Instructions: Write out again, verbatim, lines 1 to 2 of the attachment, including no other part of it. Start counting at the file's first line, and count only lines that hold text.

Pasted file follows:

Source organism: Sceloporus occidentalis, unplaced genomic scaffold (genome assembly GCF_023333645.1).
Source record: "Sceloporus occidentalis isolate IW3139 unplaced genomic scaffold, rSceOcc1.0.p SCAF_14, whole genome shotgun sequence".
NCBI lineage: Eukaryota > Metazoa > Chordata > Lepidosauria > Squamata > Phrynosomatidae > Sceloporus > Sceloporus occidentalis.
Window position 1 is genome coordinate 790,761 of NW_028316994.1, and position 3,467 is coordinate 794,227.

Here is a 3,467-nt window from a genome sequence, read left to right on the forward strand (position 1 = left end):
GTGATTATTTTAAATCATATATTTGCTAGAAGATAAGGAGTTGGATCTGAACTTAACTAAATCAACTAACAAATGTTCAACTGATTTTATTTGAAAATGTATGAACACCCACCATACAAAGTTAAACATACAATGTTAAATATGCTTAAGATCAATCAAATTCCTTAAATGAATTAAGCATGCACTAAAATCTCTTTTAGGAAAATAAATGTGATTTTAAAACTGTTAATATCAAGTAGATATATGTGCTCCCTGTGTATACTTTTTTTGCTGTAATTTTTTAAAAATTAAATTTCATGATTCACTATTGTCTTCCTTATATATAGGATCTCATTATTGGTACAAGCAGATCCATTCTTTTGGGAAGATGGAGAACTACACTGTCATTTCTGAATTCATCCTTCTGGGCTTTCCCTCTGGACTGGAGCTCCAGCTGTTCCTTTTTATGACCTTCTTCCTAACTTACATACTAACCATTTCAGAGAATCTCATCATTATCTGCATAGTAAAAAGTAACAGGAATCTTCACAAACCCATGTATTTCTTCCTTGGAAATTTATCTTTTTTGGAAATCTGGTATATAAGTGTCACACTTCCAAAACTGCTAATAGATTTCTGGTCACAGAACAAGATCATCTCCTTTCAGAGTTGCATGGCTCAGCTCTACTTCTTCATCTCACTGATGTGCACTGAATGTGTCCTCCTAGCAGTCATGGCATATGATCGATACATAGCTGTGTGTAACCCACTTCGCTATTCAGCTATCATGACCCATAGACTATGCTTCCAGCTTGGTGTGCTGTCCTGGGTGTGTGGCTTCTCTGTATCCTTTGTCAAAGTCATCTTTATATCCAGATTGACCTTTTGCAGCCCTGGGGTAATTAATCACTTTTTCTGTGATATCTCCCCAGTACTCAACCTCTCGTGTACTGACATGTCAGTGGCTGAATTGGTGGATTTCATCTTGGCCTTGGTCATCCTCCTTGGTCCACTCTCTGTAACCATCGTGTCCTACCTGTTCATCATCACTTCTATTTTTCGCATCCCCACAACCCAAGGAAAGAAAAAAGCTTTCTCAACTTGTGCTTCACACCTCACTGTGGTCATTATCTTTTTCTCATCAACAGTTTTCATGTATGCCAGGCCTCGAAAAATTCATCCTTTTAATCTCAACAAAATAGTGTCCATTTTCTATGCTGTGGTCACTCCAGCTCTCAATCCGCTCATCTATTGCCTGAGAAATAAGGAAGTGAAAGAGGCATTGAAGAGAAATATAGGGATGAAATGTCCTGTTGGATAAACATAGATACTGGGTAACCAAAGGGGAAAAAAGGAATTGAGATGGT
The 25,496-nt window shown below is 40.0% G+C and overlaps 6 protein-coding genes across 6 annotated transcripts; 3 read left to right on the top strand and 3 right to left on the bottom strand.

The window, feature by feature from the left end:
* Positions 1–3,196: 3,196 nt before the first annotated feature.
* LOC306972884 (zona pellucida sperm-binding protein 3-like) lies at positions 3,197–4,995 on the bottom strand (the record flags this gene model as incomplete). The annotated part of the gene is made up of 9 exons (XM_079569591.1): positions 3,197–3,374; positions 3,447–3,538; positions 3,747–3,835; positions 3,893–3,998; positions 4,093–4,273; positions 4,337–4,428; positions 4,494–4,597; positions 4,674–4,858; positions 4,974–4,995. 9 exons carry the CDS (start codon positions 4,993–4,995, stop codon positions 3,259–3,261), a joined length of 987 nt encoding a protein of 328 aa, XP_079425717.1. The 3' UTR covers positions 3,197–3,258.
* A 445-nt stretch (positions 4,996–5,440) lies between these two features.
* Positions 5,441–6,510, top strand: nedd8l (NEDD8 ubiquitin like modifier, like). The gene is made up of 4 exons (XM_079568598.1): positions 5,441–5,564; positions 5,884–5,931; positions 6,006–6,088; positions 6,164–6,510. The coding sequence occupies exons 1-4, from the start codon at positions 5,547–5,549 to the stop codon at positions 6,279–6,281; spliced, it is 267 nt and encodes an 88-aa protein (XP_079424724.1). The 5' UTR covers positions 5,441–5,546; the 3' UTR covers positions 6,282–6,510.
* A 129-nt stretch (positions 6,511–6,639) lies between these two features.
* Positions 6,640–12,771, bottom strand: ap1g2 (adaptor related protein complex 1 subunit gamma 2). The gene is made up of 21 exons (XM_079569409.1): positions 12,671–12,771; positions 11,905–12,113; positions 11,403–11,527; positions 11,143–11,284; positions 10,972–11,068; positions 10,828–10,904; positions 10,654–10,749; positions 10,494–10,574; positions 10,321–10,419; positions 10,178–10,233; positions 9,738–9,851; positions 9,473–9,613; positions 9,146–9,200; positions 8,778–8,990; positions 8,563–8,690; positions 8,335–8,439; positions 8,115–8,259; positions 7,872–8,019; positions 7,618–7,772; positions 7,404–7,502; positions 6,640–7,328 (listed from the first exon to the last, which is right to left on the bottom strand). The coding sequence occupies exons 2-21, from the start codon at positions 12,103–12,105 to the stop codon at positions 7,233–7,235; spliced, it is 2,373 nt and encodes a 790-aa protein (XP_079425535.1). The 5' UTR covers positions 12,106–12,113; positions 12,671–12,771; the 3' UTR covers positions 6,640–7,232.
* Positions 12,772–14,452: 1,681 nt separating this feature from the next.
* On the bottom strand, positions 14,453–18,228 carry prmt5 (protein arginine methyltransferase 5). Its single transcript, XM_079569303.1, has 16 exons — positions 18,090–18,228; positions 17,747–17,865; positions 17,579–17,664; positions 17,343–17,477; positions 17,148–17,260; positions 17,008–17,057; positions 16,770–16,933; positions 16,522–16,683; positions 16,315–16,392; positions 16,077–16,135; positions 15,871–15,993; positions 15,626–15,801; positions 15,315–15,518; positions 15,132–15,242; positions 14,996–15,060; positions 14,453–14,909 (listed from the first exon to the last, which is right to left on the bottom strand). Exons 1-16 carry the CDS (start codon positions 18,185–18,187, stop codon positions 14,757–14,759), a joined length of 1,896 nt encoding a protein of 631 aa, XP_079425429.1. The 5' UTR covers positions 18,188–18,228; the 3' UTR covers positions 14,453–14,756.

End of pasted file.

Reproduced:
Source organism: Sceloporus occidentalis, unplaced genomic scaffold (genome assembly GCF_023333645.1).
Source record: "Sceloporus occidentalis isolate IW3139 unplaced genomic scaffold, rSceOcc1.0.p SCAF_14, whole genome shotgun sequence".